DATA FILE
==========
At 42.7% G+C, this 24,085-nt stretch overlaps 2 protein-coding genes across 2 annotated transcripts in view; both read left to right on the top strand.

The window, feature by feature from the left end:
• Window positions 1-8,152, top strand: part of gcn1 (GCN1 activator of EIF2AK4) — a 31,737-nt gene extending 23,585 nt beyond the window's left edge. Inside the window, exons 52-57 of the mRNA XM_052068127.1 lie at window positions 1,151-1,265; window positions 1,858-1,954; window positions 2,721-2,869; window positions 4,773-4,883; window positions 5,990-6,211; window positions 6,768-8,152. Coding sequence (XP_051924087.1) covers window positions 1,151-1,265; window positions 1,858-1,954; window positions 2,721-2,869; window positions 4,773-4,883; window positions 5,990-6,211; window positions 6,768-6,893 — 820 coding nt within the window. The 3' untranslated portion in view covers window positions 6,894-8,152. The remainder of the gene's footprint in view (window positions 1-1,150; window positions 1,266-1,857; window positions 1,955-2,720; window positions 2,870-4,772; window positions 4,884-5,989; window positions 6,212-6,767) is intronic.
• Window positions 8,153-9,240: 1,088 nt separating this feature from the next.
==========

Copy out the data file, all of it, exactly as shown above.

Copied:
At 42.7% G+C, this 24,085-nt stretch overlaps 2 protein-coding genes across 2 annotated transcripts in view; both read left to right on the top strand.

The window, feature by feature from the left end:
• Window positions 1-8,152, top strand: part of gcn1 (GCN1 activator of EIF2AK4) — a 31,737-nt gene extending 23,585 nt beyond the window's left edge. Inside the window, exons 52-57 of the mRNA XM_052068127.1 lie at window positions 1,151-1,265; window positions 1,858-1,954; window positions 2,721-2,869; window positions 4,773-4,883; window positions 5,990-6,211; window positions 6,768-8,152. Coding sequence (XP_051924087.1) covers window positions 1,151-1,265; window positions 1,858-1,954; window positions 2,721-2,869; window positions 4,773-4,883; window positions 5,990-6,211; window positions 6,768-6,893 — 820 coding nt within the window. The 3' untranslated portion in view covers window positions 6,894-8,152. The remainder of the gene's footprint in view (window positions 1-1,150; window positions 1,266-1,857; window positions 1,955-2,720; window positions 2,870-4,772; window positions 4,884-5,989; window positions 6,212-6,767) is intronic.
• Window positions 8,153-9,240: 1,088 nt separating this feature from the next.